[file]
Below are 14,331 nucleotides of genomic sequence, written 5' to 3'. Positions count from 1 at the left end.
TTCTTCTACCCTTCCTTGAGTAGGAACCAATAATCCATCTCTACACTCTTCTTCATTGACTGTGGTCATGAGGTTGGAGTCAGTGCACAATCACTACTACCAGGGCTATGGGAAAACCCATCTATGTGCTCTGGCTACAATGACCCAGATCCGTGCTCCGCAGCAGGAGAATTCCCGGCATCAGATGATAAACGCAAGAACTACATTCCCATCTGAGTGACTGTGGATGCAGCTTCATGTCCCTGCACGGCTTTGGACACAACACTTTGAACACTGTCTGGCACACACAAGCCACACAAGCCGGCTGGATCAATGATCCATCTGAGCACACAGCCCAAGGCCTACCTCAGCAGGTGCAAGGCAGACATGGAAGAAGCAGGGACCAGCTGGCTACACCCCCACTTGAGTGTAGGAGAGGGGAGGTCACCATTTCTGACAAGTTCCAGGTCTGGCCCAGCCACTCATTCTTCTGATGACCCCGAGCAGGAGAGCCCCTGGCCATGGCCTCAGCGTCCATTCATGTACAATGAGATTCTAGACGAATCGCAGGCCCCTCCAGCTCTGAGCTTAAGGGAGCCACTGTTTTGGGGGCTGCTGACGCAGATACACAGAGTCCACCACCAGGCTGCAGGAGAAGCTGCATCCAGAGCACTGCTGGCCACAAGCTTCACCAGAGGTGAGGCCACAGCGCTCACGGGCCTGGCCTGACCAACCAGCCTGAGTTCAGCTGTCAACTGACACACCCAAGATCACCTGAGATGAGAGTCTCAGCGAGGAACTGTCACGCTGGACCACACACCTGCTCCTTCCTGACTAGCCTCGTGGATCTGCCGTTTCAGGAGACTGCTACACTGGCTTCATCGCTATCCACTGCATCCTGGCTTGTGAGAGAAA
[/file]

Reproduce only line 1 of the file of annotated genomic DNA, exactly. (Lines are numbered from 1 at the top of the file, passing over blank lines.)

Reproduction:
Below are 14,331 nucleotides of genomic sequence, written 5' to 3'. Positions count from 1 at the left end.